Rainwater Harvesting, Arizona Style

Chris Brooks has a post on proposed legislation in Arizona that would have created incentives for large-scale rainwater harvesting and groundwater recharge. The idea was to give people water rights to the resulting water stored in the aquifer.

As Chris notes, there are a couple of problems. First, some of the rainwater you harvest and store underground would have otherwise drained to a river. Where downstream users have water rights. This the classic conundrum that dogs our discussions of the issue here in New Mexico. It’s not free water, and just because it runs off of your city doesn’t mean it’s being “wasted”.

Chris raises a second, much more nuanced and interesting issue:

Looking at the original legislation, it seemed pretty silly to me that you would go to the expense of harvesting rainwater just to put it in the ground, then pump water back out of the ground to provide to customers. Seems a lot simpler to just spend that money buying rain barrels for people they could use to harvest their own water to then use in place of potable water. In theory, that would permit water providers in the area to reduce their pumpage, thereby cutting into the amount of the overdraft. But it doesn’t really work out that way. Having decisions made by thousands of individual homeowners is not how water providers like to manage their water supplies (although to some extent it is kind of like that now). And having current customers reduce usage doesn’t mean that water will stay in the ground, it will just be used somewhere else or at some other time. This also doesn’t create more renewable water that satisfies the requirements of state law, so it can’t help areas that need renewable water to keep growing.

In the end, the legislation went nowhere. Instead, they formed a commission to study the issue!


  1. Seems to me the gridlock is on the ownership of rainwater not so much the sensible use of water.
    If by using rainwater I replace water being pumped from a distance I save on energy as well as water itself is used more efficiently without ‘losses’ due to evaporation et al.
    We have a rainwater harvesting law in place here in Bangalore,India and all is well for us.

  2. With respect to barrels for homeowners to store rain: how many would be required to make a difference? Where would these be stored? Would each home need pumps to effectively use the water? In contrast, to harvesting on such a small-scale, the Arizona State Land Department (or various Indian tribes) could dedicate millions of acres to capturing rain water to be used on the land it controls or to be sold to others.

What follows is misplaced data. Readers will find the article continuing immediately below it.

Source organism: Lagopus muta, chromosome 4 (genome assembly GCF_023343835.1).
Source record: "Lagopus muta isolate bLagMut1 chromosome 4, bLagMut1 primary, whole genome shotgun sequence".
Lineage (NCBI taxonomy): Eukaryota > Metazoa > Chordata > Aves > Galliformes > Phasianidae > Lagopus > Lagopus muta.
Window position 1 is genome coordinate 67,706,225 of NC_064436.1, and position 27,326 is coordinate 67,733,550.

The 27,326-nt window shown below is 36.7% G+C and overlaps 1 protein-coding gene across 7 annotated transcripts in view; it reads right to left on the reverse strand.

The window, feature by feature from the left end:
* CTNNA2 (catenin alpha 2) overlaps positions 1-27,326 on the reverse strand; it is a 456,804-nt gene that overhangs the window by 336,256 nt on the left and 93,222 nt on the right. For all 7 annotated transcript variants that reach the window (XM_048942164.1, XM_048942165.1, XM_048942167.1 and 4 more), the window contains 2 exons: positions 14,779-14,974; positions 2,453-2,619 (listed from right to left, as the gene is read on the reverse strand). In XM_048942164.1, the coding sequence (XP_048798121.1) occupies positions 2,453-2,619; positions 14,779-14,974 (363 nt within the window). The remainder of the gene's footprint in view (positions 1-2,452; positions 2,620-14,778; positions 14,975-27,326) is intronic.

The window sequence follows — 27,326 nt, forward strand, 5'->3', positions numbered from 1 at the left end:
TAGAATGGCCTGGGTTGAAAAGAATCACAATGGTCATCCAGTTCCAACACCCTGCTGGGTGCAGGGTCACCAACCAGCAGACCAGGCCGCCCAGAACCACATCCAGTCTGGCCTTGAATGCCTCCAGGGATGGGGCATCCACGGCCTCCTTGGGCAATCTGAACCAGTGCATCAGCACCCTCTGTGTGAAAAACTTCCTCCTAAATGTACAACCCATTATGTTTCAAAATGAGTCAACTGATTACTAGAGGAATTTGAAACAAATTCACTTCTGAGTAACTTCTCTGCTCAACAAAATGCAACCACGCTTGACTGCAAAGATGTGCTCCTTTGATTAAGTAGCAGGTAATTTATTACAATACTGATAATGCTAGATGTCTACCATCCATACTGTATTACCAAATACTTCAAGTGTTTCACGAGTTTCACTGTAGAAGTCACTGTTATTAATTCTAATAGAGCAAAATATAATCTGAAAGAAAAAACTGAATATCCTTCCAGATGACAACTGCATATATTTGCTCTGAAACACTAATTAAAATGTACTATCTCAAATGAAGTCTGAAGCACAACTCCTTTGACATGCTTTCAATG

The Prescott Daily Courier had several articles in which a consultant was quoted as saying (if memory serves me) that 98% of the rain in the Prescott Active Management Area ends up as evapo-transpiration. If correct, the issue of water draining to streams may not be a big deal.

    What I did not see however is any information on how much is evaporation and how much is (plant) transpiration. I wonder how plant life would be affected by rainwater harvesting.

  3. @mahtso – The rain barrel example was basically shorthand for the kind of low-impact, distributed rainwater harvesting that is slowly becoming more typical. It could involve barrels or cisterns or just landscape modifications. Just depends on what you want to do with the water. The problem with the legislation as originally written was that it would necessitate larger-scale harvesting to be worthwhile and that is the sort of thing that scares downstream water rights holders – regardless of how real the threat is. As you indicate, most precipitation in our climate doesn’t make it to a river or an aquifer under normal conditions – it evaporates or is used by vegetation. I don’t know if anyone has ever tried to quantify the split between those destinations.
    Also, I should note that the commission has not been authorized yet. The legislature is still in session and, to my knowledge, this bill still needs to be passed and sent to the governor.

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